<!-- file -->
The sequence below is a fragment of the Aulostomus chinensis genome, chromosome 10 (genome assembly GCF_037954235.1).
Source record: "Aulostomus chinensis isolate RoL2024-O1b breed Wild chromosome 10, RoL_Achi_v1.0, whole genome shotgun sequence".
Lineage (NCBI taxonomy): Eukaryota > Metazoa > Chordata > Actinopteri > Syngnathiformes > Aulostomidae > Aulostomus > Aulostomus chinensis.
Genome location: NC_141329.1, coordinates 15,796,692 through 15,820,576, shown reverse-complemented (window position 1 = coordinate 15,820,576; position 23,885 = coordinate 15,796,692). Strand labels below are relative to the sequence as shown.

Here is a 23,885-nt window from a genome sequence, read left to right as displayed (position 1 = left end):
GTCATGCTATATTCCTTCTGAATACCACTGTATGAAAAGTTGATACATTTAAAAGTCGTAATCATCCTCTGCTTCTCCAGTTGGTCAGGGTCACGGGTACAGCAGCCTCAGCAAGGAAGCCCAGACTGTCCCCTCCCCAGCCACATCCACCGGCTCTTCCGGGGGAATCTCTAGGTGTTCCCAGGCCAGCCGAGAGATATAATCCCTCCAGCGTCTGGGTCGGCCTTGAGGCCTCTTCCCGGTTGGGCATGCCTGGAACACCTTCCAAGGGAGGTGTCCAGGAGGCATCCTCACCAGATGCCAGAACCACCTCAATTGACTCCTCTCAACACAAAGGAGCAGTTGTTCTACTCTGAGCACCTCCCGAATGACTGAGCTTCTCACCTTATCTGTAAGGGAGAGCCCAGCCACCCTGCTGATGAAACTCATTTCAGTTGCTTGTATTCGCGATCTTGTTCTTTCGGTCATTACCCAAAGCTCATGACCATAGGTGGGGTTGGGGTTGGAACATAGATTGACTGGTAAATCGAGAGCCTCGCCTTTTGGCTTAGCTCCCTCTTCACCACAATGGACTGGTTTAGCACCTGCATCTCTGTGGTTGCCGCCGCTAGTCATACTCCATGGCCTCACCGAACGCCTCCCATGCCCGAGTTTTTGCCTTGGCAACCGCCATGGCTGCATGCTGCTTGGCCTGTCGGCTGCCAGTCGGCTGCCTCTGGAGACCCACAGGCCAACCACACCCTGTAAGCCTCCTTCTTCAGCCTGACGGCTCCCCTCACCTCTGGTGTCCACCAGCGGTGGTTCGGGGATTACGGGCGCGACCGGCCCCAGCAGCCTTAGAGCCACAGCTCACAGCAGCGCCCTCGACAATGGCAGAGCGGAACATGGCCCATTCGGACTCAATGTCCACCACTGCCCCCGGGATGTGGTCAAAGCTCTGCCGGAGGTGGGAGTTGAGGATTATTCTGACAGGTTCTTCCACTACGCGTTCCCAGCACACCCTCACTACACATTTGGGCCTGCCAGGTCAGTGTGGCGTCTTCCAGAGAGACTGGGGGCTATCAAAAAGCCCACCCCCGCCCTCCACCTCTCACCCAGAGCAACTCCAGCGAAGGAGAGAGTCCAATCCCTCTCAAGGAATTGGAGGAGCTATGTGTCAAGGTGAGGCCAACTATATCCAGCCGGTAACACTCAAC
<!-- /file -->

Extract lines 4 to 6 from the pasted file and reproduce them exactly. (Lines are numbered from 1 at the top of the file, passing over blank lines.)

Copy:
Genome location: NC_141329.1, coordinates 15,796,692 through 15,820,576, shown reverse-complemented (window position 1 = coordinate 15,820,576; position 23,885 = coordinate 15,796,692). Strand labels below are relative to the sequence as shown.

Here is a 23,885-nt window from a genome sequence, read left to right as displayed (position 1 = left end):
GTCATGCTATATTCCTTCTGAATACCACTGTATGAAAAGTTGATACATTTAAAAGTCGTAATCATCCTCTGCTTCTCCAGTTGGTCAGGGTCACGGGTACAGCAGCCTCAGCAAGGAAGCCCAGACTGTCCCCTCCCCAGCCACATCCACCGGCTCTTCCGGGGGAATCTCTAGGTGTTCCCAGGCCAGCCGAGAGATATAATCCCTCCAGCGTCTGGGTCGGCCTTGAGGCCTCTTCCCGGTTGGGCATGCCTGGAACACCTTCCAAGGGAGGTGTCCAGGAGGCATCCTCACCAGATGCCAGAACCACCTCAATTGACTCCTCTCAACACAAAGGAGCAGTTGTTCTACTCTGAGCACCTCCCGAATGACTGAGCTTCTCACCTTATCTGTAAGGGAGAGCCCAGCCACCCTGCTGATGAAACTCATTTCAGTTGCTTGTATTCGCGATCTTGTTCTTTCGGTCATTACCCAAAGCTCATGACCATAGGTGGGGTTGGGGTTGGAACATAGATTGACTGGTAAATCGAGAGCCTCGCCTTTTGGCTTAGCTCCCTCTTCACCACAATGGACTGGTTTAGCACCTGCATCTCTGTGGTTGCCGCCGCTAGTCATACTCCATGGCCTCACCGAACGCCTCCCATGCCCGAGTTTTTGCCTTGGCAACCGCCATGGCTGCATGCTGCTTGGCCTGTCGGCTGCCAGTCGGCTGCCTCTGGAGACCCACAGGCCAACCACACCCTGTAAGCCTCCTTCTTCAGCCTGACGGCTCCCCTCACCTCTGGTGTCCACCAGCGGTGGTTCGGGGATTACGGGCGCGACCGGCCCCAGCAGCCTTAGAGCCACAGCTCACAGCAGCGCCCTCGACAATGGCAGAGCGGAACATGGCCCATTCGGACTCAATGTCCACCACTGCCCCCGGGATGTGGTCAAAGCTCTGCCGGAGGTGGGAGTTGAGGATTATTCTGACAGGTTCTTCCACTACGCGTTCCCAGCACACCCTCACTACACATTTGGGCCTGCCAGGTCAGTGTGGCGTCTTCCAGAGAGACTGGGGGCTATCAAAAAGCCCACCCCCGCCCTCCACCTCTCACCCAGAGCAACTCCAGCGAAGGAGAGAGTCCAATCCCTCTCAAGGAATTGGAGGAGCTATGTGTCAAGGTGAGGCCAACTATATCCAGCCGGTAACACTCAAC